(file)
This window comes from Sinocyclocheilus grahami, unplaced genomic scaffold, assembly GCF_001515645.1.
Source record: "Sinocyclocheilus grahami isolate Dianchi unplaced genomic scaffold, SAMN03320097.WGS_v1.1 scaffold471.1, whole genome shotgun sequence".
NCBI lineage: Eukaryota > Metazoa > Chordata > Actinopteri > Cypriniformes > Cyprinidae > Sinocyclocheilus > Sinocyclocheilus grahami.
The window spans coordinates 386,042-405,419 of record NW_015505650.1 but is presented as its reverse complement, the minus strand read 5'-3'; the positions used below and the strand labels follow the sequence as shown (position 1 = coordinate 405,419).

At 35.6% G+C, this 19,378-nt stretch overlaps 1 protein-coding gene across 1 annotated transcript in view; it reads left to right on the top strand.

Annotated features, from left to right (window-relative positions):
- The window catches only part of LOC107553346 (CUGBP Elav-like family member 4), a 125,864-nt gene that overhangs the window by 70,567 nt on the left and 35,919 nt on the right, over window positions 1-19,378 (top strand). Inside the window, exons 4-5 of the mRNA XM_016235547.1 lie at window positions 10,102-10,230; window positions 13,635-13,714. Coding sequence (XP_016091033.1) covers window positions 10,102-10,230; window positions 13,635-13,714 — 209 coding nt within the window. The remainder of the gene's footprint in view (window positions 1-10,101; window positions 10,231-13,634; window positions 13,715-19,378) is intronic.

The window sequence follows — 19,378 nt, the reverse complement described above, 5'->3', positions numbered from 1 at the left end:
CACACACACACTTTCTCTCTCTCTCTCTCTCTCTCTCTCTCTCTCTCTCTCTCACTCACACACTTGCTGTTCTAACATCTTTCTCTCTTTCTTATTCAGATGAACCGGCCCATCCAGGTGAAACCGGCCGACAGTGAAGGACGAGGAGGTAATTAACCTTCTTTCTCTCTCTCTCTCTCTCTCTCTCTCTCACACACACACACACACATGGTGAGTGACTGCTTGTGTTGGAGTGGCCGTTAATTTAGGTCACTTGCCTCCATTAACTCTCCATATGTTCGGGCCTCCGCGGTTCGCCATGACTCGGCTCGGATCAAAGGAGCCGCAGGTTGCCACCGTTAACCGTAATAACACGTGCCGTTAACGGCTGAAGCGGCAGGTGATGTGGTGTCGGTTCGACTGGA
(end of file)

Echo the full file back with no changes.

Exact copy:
This window comes from Sinocyclocheilus grahami, unplaced genomic scaffold, assembly GCF_001515645.1.
Source record: "Sinocyclocheilus grahami isolate Dianchi unplaced genomic scaffold, SAMN03320097.WGS_v1.1 scaffold471.1, whole genome shotgun sequence".
NCBI lineage: Eukaryota > Metazoa > Chordata > Actinopteri > Cypriniformes > Cyprinidae > Sinocyclocheilus > Sinocyclocheilus grahami.
The window spans coordinates 386,042-405,419 of record NW_015505650.1 but is presented as its reverse complement, the minus strand read 5'-3'; the positions used below and the strand labels follow the sequence as shown (position 1 = coordinate 405,419).

At 35.6% G+C, this 19,378-nt stretch overlaps 1 protein-coding gene across 1 annotated transcript in view; it reads left to right on the top strand.

Annotated features, from left to right (window-relative positions):
- The window catches only part of LOC107553346 (CUGBP Elav-like family member 4), a 125,864-nt gene that overhangs the window by 70,567 nt on the left and 35,919 nt on the right, over window positions 1-19,378 (top strand). Inside the window, exons 4-5 of the mRNA XM_016235547.1 lie at window positions 10,102-10,230; window positions 13,635-13,714. Coding sequence (XP_016091033.1) covers window positions 10,102-10,230; window positions 13,635-13,714 — 209 coding nt within the window. The remainder of the gene's footprint in view (window positions 1-10,101; window positions 10,231-13,634; window positions 13,715-19,378) is intronic.

The window sequence follows — 19,378 nt, the reverse complement described above, 5'->3', positions numbered from 1 at the left end:
CACACACACACTTTCTCTCTCTCTCTCTCTCTCTCTCTCTCTCTCTCTCTCTCACTCACACACTTGCTGTTCTAACATCTTTCTCTCTTTCTTATTCAGATGAACCGGCCCATCCAGGTGAAACCGGCCGACAGTGAAGGACGAGGAGGTAATTAACCTTCTTTCTCTCTCTCTCTCTCTCTCTCTCTCTCACACACACACACACACATGGTGAGTGACTGCTTGTGTTGGAGTGGCCGTTAATTTAGGTCACTTGCCTCCATTAACTCTCCATATGTTCGGGCCTCCGCGGTTCGCCATGACTCGGCTCGGATCAAAGGAGCCGCAGGTTGCCACCGTTAACCGTAATAACACGTGCCGTTAACGGCTGAAGCGGCAGGTGATGTGGTGTCGGTTCGACTGGA